Walking the Tightrope of Cloud Security

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Walking the Tightrope of Cloud Security

1CloudSecurity - Walking the Tightrope of Cloud SecurityInteresting article, To Err Is Human; to Indemnify, Divine?: Human Foibles in the Cloud, authored by Tanya Forsheit, and published in Data Privacy Monitor, that looked at both the enterprise and the cloud provider for owning responsibility of security in the cloud. Security is still an issue of reluctance for organizations thinking about adopting the cloud. And rightly so, with the dramatic rise of data breaches and hacking, organizations should be confident that their information is safe.

Although the cloud adds additional concerns, many of the same issues exist in on-premise only environments. so I’m not sure why the ‘let’s throw up our hands attitude’ is so prevalent. Back to the article. It is well reported by both the Ponemon Institute, and now BakerHostetler’s inaugural ‘Data Security Incident Response Report‘ (the “Report”) that concluded employee negligence and theft were two of the top five causes of data security incidents for the more than 200 incidents that they handled in 2014. Nothing new, except to confirm findings from the past several years.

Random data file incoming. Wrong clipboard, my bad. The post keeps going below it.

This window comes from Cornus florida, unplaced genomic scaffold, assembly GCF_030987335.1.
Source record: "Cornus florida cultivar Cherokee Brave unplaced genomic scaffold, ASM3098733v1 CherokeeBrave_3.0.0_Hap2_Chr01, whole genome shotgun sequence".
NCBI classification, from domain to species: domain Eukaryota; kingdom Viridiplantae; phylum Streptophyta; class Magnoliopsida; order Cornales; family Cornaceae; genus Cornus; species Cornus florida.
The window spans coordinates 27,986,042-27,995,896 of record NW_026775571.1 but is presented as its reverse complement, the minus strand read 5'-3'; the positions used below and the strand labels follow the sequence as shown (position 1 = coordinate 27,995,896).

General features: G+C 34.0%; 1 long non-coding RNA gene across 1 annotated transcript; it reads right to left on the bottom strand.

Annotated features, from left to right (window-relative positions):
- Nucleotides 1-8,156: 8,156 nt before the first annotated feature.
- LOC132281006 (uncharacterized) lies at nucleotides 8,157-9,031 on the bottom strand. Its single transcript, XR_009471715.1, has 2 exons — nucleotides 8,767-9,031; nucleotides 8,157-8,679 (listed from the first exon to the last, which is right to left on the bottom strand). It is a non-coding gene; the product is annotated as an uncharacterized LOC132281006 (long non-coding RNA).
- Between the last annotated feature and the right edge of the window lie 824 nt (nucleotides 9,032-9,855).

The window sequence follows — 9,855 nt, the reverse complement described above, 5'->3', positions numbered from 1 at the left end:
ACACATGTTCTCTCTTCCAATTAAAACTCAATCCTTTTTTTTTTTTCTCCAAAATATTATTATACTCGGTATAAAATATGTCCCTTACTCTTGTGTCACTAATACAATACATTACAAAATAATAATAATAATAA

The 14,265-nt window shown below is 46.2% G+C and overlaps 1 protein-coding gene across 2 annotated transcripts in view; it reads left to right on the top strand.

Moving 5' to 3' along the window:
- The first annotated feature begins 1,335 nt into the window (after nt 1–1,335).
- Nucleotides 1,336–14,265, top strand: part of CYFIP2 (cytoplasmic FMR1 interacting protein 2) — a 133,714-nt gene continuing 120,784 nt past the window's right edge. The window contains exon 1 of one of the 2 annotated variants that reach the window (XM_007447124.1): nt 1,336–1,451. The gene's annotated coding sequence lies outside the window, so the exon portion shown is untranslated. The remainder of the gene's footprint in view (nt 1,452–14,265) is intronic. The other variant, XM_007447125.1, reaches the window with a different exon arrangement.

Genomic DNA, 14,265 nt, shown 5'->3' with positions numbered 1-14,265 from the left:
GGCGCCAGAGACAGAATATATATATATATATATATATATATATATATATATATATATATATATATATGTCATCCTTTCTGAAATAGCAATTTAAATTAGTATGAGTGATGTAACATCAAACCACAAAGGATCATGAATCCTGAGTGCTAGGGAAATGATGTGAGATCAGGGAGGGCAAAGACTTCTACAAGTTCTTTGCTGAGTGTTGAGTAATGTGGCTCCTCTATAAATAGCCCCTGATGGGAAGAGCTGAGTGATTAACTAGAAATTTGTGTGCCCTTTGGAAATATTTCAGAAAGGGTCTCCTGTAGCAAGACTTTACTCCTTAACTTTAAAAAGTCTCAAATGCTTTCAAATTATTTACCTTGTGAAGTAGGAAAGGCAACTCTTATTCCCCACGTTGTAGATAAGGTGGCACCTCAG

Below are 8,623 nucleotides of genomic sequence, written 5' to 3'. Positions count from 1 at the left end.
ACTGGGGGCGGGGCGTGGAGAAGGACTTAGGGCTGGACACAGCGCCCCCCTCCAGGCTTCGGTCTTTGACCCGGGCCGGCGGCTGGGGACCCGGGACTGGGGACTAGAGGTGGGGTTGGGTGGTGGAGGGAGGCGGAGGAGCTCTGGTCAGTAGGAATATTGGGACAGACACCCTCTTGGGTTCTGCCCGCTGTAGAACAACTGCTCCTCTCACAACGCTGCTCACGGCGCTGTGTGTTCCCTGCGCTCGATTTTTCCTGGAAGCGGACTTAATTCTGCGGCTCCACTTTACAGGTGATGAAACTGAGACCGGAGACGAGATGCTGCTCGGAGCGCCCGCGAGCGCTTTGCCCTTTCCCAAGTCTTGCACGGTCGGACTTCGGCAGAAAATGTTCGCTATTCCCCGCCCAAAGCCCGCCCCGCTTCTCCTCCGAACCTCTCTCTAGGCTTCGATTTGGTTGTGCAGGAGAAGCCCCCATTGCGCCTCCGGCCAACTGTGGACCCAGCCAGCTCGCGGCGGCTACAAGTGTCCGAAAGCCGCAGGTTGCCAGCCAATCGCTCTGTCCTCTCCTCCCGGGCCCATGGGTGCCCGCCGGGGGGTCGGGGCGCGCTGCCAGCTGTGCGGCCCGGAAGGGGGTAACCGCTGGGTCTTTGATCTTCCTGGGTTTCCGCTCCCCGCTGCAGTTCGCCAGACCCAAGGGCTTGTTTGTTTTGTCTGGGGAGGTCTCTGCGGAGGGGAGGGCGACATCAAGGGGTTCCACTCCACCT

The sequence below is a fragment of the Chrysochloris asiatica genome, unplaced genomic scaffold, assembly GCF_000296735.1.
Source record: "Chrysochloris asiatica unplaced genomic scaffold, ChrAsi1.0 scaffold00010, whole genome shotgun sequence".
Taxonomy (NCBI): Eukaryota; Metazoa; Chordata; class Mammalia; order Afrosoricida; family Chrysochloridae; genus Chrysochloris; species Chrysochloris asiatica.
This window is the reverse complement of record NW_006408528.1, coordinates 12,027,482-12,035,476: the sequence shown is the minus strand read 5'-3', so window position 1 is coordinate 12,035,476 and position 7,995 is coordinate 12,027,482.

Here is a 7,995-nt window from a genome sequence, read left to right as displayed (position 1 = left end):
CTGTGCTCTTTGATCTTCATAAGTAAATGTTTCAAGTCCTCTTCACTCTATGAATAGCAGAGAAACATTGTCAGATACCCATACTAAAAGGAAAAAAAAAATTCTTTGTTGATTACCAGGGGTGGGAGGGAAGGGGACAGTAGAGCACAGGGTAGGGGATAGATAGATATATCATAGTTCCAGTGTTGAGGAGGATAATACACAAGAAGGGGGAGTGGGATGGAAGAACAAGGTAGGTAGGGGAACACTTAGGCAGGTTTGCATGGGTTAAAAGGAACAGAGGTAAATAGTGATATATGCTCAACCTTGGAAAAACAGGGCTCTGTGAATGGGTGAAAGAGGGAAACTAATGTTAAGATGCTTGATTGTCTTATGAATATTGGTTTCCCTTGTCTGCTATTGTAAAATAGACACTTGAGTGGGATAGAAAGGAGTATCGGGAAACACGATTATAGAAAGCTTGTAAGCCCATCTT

The viewpoint expressed was an atypical response. That there is risk both for the organization and for the cloud provider. The author broke down the two perspectives as follows:

  • “If I am an enterprise customer and my cloud provider disclaims all liability or indemnification obligations for data security breaches except those resulting from the provider’s own willful misconduct or gross negligence, how can my company protect itself from plain old negligence (not just willful misconduct or gross negligence) of employees of the cloud provider?
  • If I am a cloud service provider, how can I agree to accept unlimited liability for the mere negligence or wrongful conduct of employees and still provide cloud services at a low price point to thousands of enterprise customers?”

Obviously both perspectives are sound, if not logical. As far as I am concerned, the organization has to clean up its own house (errgh – cloud) first. Why on earth would a cloud service provider accept unlimited liability, as the ‘human’ element is one of the greatest sources of data breaches? But, how then does the cloud service provider more or less, test the organization’s environment so the cloud provider is willing to take more risk? Or do they just say, ‘sorry, we’ll do what we can, but you’re on your own’.

I do think it is a valid dilemma. Although, I do believe there is a certain amount of fear expressed by organizations but I am not sure if they really understand the issues.

What do you think?

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